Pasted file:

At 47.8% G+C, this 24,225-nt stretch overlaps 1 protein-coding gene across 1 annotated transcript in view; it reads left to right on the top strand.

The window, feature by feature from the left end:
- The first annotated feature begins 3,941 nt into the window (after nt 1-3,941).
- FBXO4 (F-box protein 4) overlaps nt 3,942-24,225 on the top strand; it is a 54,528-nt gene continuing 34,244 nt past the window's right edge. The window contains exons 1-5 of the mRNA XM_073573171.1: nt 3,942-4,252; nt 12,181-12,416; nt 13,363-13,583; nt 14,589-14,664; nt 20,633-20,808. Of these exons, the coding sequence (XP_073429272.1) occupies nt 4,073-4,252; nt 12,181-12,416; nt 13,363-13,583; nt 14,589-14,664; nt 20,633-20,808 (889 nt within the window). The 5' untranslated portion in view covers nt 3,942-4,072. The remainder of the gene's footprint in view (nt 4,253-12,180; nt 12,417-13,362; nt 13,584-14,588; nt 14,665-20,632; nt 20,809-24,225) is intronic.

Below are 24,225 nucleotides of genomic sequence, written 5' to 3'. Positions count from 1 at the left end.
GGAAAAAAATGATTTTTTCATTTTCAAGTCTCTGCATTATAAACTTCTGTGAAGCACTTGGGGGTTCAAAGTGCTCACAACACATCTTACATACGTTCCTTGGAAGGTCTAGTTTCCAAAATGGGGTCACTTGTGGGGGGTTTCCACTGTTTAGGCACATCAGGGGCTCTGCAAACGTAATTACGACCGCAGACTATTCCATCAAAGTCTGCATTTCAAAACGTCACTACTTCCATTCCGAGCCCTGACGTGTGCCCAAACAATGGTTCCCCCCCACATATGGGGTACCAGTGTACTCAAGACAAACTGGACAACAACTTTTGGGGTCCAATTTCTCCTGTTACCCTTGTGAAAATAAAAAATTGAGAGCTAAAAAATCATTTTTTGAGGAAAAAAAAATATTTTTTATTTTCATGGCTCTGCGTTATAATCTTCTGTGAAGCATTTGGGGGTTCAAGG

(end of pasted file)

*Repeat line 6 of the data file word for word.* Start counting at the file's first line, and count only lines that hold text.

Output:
GGAAAAAAATGATTTTTTCATTTTCAAGTCTCTGCATTATAAACTTCTGTGAAGCACTTGGGGGTTCAAAGTGCTCACAACACATCTTACATACGTTCCTTGGAAGGTCTAGTTTCCAAAATGGGGTCACTTGTGGGGGGTTTCCACTGTTTAGGCACATCAGGGGCTCTGCAAACGTAATTACGACCGCAGACTATTCCATCAAAGTCTGCATTTCAAAACGTCACTACTTCCATTCCGAGCCCTGACGTGTGCCCAAACAATGGTTCCCCCCCACATATGGGGTACCAGTGTACTCAAGACAAACTGGACAACAACTTTTGGGGTCCAATTTCTCCTGTTACCCTTGTGAAAATAAAAAATTGAGAGCTAAAAAATCATTTTTTGAGGAAAAAAAAATATTTTTTATTTTCATGGCTCTGCGTTATAATCTTCTGTGAAGCATTTGGGGGTTCAAGG